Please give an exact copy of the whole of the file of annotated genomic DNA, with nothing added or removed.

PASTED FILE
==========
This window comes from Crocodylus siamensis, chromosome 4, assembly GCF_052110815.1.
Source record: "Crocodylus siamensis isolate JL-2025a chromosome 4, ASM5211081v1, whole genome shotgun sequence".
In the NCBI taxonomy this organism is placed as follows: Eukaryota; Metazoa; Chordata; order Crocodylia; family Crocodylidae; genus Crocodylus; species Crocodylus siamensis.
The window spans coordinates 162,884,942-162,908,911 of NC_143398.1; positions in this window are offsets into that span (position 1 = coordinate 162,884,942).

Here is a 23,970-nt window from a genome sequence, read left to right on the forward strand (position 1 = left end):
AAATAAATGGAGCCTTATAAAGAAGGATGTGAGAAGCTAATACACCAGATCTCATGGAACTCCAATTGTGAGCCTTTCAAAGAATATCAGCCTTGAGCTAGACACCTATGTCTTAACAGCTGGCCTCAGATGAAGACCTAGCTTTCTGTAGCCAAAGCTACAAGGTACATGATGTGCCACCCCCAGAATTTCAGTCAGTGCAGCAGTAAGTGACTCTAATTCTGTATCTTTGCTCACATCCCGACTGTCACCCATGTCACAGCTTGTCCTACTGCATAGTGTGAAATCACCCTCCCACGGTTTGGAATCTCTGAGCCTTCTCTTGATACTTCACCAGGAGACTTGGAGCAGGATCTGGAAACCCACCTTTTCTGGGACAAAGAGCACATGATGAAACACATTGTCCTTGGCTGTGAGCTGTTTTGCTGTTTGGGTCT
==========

This window comes from Crocodylus siamensis, chromosome 4, assembly GCF_052110815.1.
Source record: "Crocodylus siamensis isolate JL-2025a chromosome 4, ASM5211081v1, whole genome shotgun sequence".
In the NCBI taxonomy this organism is placed as follows: Eukaryota; Metazoa; Chordata; order Crocodylia; family Crocodylidae; genus Crocodylus; species Crocodylus siamensis.
The window spans coordinates 162,884,942-162,908,911 of NC_143398.1; positions in this window are offsets into that span (position 1 = coordinate 162,884,942).

Here is a 23,970-nt window from a genome sequence, read left to right on the forward strand (position 1 = left end):
AAATAAATGGAGCCTTATAAAGAAGGATGTGAGAAGCTAATACACCAGATCTCATGGAACTCCAATTGTGAGCCTTTCAAAGAATATCAGCCTTGAGCTAGACACCTATGTCTTAACAGCTGGCCTCAGATGAAGACCTAGCTTTCTGTAGCCAAAGCTACAAGGTACATGATGTGCCACCCCCAGAATTTCAGTCAGTGCAGCAGTAAGTGACTCTAATTCTGTATCTTTGCTCACATCCCGACTGTCACCCATGTCACAGCTTGTCCTACTGCATAGTGTGAAATCACCCTCCCACGGTTTGGAATCTCTGAGCCTTCTCTTGATACTTCACCAGGAGACTTGGAGCAGGATCTGGAAACCCACCTTTTCTGGGACAAAGAGCACATGATGAAACACATTGTCCTTGGCTGTGAGCTGTTTTGCTGTTTGGGTCT